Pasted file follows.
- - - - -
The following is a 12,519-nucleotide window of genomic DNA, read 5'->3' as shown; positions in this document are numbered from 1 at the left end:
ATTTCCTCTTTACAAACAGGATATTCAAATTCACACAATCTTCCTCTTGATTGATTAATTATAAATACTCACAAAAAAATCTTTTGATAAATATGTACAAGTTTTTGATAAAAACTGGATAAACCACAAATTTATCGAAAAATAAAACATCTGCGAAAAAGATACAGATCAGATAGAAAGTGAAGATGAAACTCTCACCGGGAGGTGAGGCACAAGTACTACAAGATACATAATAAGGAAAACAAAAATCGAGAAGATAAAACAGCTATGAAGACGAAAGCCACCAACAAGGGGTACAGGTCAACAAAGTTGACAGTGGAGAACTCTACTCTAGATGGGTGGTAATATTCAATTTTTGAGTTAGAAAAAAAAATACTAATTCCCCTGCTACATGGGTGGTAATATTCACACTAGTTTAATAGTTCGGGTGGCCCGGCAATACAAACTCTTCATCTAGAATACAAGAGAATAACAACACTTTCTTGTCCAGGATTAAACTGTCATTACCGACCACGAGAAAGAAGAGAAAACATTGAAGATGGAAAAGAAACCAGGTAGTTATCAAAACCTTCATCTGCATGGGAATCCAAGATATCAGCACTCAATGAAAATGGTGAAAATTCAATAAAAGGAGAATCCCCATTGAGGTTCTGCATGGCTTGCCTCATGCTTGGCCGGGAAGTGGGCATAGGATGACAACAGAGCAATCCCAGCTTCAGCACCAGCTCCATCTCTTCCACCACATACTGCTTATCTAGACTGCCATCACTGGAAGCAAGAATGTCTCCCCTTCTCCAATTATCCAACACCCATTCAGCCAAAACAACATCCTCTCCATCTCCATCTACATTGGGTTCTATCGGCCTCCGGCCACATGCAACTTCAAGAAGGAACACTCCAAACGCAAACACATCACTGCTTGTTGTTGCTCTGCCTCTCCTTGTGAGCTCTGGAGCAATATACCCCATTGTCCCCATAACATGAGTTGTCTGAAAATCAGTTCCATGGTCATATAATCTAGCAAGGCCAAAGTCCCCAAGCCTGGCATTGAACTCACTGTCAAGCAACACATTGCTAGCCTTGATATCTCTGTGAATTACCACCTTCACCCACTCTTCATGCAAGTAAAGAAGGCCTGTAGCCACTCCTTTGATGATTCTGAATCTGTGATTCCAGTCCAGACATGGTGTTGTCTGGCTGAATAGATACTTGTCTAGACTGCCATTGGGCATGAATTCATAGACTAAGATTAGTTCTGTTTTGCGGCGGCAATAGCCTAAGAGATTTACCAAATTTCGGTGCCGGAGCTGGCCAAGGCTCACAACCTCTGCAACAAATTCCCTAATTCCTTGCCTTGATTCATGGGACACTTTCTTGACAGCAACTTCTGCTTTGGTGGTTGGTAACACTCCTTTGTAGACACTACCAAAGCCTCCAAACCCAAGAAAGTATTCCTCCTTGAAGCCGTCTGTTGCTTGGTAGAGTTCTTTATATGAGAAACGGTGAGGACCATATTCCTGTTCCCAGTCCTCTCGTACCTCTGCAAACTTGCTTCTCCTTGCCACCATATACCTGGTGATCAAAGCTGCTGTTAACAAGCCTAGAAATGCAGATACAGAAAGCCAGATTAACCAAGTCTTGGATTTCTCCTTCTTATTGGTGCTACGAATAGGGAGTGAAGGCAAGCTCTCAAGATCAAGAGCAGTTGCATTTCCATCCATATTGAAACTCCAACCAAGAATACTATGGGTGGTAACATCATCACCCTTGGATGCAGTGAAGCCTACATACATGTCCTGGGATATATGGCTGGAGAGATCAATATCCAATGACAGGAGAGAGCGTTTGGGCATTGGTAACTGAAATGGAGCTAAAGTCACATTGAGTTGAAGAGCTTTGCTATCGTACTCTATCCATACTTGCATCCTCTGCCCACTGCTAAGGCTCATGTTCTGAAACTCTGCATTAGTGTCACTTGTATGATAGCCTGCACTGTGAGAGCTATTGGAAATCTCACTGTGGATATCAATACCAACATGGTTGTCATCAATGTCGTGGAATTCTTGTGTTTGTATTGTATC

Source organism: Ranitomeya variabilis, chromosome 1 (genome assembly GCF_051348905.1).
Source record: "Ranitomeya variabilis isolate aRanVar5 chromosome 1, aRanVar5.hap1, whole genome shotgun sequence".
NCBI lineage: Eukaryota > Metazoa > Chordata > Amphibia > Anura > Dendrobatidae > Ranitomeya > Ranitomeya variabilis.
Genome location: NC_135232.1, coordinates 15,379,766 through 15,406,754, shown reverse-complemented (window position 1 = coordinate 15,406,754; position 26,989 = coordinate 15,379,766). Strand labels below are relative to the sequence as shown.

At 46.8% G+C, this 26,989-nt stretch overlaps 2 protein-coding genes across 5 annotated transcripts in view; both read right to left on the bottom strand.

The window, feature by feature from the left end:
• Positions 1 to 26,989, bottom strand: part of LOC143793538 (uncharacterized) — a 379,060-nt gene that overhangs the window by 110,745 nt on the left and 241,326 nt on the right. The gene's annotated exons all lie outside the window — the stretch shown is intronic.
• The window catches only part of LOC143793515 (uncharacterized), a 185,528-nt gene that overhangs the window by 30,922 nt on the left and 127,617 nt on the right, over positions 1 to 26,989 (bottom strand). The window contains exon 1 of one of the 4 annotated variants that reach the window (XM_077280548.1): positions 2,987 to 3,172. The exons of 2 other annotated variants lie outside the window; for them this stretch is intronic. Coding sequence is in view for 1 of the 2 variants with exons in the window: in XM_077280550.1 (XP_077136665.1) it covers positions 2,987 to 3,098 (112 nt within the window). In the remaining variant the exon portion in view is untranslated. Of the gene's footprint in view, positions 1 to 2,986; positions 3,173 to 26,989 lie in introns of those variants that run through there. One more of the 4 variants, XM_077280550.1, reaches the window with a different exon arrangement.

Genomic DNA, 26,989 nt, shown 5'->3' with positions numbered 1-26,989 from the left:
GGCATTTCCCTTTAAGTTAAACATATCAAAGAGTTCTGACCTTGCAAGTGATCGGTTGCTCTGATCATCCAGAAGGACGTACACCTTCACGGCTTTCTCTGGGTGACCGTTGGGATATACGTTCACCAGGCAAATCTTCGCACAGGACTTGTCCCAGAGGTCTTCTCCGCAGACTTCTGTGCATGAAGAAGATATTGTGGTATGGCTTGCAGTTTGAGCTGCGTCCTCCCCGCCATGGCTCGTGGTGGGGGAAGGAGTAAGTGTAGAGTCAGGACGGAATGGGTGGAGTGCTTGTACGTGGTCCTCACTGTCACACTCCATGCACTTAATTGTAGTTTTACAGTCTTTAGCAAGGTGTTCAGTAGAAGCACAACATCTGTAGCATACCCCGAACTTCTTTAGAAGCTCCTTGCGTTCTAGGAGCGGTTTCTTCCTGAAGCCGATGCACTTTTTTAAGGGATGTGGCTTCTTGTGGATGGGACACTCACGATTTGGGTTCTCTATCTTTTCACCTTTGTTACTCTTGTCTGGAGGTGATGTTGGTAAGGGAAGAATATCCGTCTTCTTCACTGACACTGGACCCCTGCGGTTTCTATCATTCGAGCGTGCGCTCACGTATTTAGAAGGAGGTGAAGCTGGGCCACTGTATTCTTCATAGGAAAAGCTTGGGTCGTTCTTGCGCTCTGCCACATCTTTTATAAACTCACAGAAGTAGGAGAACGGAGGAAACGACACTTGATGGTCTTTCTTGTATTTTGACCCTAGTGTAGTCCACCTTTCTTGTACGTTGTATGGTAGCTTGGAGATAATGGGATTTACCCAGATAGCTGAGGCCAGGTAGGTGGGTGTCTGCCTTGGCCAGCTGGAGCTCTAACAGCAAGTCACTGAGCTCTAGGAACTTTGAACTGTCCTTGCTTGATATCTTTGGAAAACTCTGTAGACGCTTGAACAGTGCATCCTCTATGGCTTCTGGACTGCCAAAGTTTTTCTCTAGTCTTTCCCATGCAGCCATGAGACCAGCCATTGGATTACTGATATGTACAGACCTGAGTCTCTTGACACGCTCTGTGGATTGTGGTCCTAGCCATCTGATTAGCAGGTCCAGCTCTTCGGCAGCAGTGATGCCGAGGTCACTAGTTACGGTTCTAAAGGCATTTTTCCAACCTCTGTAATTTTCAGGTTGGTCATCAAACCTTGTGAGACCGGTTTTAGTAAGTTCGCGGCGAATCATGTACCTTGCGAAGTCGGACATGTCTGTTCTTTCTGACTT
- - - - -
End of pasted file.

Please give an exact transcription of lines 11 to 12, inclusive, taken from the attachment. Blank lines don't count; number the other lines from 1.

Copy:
Genomic DNA, 26,989 nt, shown 5'->3' with positions numbered 1-26,989 from the left:
GGCATTTCCCTTTAAGTTAAACATATCAAAGAGTTCTGACCTTGCAAGTGATCGGTTGCTCTGATCATCCAGAAGGACGTACACCTTCACGGCTTTCTCTGGGTGACCGTTGGGATATACGTTCACCAGGCAAATCTTCGCACAGGACTTGTCCCAGAGGTCTTCTCCGCAGACTTCTGTGCATGAAGAAGATATTGTGGTATGGCTTGCAGTTTGAGCTGCGTCCTCCCCGCCATGGCTCGTGGTGGGGGAAGGAGTAAGTGTAGAGTCAGGACGGAATGGGTGGAGTGCTTGTACGTGGTCCTCACTGTCACACTCCATGCACTTAATTGTAGTTTTACAGTCTTTAGCAAGGTGTTCAGTAGAAGCACAACATCTGTAGCATACCCCGAACTTCTTTAGAAGCTCCTTGCGTTCTAGGAGCGGTTTCTTCCTGAAGCCGATGCACTTTTTTAAGGGATGTGGCTTCTTGTGGATGGGACACTCACGATTTGGGTTCTCTATCTTTTCACCTTTGTTACTCTTGTCTGGAGGTGATGTTGGTAAGGGAAGAATATCCGTCTTCTTCACTGACACTGGACCCCTGCGGTTTCTATCATTCGAGCGTGCGCTCACGTATTTAGAAGGAGGTGAAGCTGGGCCACTGTATTCTTCATAGGAAAAGCTTGGGTCGTTCTTGCGCTCTGCCACATCTTTTATAAACTCACAGAAGTAGGAGAACGGAGGAAACGACACTTGATGGTCTTTCTTGTATTTTGACCCTAGTGTAGTCCACCTTTCTTGTACGTTGTATGGTAGCTTGGAGATAATGGGATTTACCCAGATAGCTGAGGCCAGGTAGGTGGGTGTCTGCCTTGGCCAGCTGGAGCTCTAACAGCAAGTCACTGAGCTCTAGGAACTTTGAACTGTCCTTGCTTGATATCTTTGGAAAACTCTGTAGACGCTTGAACAGTGCATCCTCTATGGCTTCTGGACTGCCAAAGTTTTTCTCTAGTCTTTCCCATGCAGCCATGAGACCAGCCATTGGATTACTGATATGTACAGACCTGAGTCTCTTGACACGCTCTGTGGATTGTGGTCCTAGCCATCTGATTAGCAGGTCCAGCTCTTCGGCAGCAGTGATGCCGAGGTCACTAGTTACGGTTCTAAAGGCATTTTTCCAACCTCTGTAATTTTCAGGTTGGTCATCAAACCTTGTGAGACCGGTTTTAGTAAGTTCGCGGCGAATCATGTACCTTGCGAAGTCGGACATGTCTGTTCTTTCTGACTT